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Environmental Impact Assessment (EIA)


Under United States environmental law an Environmental Assessment (EA) is compiled to determine the need for an Environmental Impact Statement (EIS), and originated in the National Environmental Policy Act (NEPA), enacted in 1970.


An environmental impact assessment (EIA) is an assessment of the possible impact—positive or negative—that a proposed project may have on the natural environment. The purpose of the assessment is to ensure that decision makers consider the ensuing environmental impacts to decide whether to proceed with the project. The International Association for Impact Assessment (IAIA) defines an environmental impact assessment as "the process of identifying, predicting, evaluating and mitigating the biophysical, social, and other relevant effects of development proposals prior to major decisions being taken and commitments made.”  After an EIA, the precautionary and polluter pays principles may be applied to prevent, limit, or require strict liability or insurance coverage to a project, based on its likely harms. Environmental impact assessments are sometimes controversial.


Environmental impact assessment is used to integrate environmental management with the approvals process for proposals. Environmental impact assessment is intended to:

  • ensure that proponents assume primary responsibility for protection of any environmental values that may be affected by their proposals;

  • address environmental management for the expected life of proposals;

  • contribute to statutory decisions on whether a proposal should proceed, and if so, decide what environmental management and monitoring conditions should apply; and

  • where legislation allows, incorporate community and stakeholder views in assessment and decision-making processes.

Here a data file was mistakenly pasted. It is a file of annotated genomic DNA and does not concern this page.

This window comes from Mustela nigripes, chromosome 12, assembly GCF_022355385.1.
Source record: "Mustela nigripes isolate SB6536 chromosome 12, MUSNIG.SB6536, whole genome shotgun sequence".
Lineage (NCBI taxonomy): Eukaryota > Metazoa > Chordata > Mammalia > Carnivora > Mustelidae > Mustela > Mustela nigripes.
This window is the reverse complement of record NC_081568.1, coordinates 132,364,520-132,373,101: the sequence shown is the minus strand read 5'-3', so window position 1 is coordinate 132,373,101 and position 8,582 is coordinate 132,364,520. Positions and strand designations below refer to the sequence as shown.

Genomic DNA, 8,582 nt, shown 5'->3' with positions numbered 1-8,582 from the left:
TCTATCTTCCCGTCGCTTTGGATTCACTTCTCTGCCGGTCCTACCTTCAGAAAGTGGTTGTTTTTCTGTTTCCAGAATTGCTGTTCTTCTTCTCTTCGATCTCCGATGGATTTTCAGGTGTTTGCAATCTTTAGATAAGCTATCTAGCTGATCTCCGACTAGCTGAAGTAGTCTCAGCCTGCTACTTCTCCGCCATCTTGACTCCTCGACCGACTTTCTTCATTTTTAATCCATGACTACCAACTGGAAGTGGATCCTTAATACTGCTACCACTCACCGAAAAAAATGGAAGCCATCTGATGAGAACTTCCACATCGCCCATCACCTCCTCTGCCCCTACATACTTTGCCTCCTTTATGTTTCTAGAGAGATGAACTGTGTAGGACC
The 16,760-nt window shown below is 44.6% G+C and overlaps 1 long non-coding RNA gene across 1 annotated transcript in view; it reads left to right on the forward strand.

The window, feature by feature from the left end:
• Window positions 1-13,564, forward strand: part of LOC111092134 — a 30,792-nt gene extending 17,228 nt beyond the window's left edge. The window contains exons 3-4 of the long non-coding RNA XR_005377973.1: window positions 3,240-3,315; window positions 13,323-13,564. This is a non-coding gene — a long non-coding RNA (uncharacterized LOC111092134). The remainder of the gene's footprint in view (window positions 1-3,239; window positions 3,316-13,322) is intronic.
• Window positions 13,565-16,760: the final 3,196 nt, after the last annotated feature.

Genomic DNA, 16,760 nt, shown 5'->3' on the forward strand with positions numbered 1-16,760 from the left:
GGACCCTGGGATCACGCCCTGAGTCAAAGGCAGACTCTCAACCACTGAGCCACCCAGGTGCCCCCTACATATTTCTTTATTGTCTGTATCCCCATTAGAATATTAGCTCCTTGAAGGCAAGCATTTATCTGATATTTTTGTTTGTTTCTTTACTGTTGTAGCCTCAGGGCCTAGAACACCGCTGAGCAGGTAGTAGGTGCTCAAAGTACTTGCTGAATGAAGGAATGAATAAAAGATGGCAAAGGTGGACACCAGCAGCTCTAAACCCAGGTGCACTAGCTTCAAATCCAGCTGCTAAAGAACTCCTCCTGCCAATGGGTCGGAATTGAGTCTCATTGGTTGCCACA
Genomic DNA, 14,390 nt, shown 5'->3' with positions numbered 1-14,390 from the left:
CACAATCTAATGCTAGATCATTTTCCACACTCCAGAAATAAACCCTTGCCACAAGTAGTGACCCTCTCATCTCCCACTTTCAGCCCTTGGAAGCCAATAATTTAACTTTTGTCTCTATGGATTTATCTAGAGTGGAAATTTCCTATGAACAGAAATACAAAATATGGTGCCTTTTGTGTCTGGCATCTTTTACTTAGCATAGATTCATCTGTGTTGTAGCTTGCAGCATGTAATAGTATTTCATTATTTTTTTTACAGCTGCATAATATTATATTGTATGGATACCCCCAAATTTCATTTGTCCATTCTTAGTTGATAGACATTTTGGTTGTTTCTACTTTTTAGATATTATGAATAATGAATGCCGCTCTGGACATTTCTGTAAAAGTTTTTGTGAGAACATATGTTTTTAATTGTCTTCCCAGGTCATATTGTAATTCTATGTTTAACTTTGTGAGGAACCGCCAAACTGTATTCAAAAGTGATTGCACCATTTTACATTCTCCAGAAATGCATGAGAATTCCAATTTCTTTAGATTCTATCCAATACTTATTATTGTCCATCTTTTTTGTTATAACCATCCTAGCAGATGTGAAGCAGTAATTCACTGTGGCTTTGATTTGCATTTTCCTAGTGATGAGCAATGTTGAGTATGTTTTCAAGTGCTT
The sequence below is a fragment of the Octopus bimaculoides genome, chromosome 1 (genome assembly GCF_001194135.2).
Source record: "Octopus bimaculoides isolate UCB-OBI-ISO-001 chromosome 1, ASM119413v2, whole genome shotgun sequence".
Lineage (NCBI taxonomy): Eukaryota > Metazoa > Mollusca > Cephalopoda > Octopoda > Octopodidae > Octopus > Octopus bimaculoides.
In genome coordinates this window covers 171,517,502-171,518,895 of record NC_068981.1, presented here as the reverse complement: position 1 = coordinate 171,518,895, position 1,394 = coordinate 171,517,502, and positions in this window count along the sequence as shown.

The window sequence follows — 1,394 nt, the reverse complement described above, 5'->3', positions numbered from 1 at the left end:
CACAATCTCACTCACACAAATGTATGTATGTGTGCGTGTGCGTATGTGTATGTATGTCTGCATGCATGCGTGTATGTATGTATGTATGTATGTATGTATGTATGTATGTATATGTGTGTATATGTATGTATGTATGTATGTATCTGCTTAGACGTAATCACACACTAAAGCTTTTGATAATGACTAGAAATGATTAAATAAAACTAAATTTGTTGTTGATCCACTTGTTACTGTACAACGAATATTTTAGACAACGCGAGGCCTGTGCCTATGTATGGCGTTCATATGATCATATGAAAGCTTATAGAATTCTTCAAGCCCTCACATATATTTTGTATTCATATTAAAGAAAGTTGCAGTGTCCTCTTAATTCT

EIA is an important tool for incorporating environmental concerns at the project level.  EIA should be carried out as early as the project planning stage as part of feasibility thus it can assure that the project will be environmentally feasible


EIA requires an in-depth analysis because of the potential significance of environmental impacts from the project. EIAs demand: (i) comprehensive analysis of the potential impacts; (ii) works to be carried out to formulate practical mitigation measures;  (iii) in-depth economic valuation of impact to screen and evaluate the best alternative; and (vi) in-depth analysis to prepare an adequate environmental management plan.


With MCGI on the project, decisions are made with an understanding of scientific issues and the legal implications of every technical decision.


We look forward to the privilege of serving your project needs.







Data Validation Services  - Data Quality Assessment (DQA) Data Quality Objectives (DQO)  -  Environmental Impact Assessment (EIA)

Laboratory Procurement/Audits  -  Field Audits Quality Assurance Project Plan(QAPjP)

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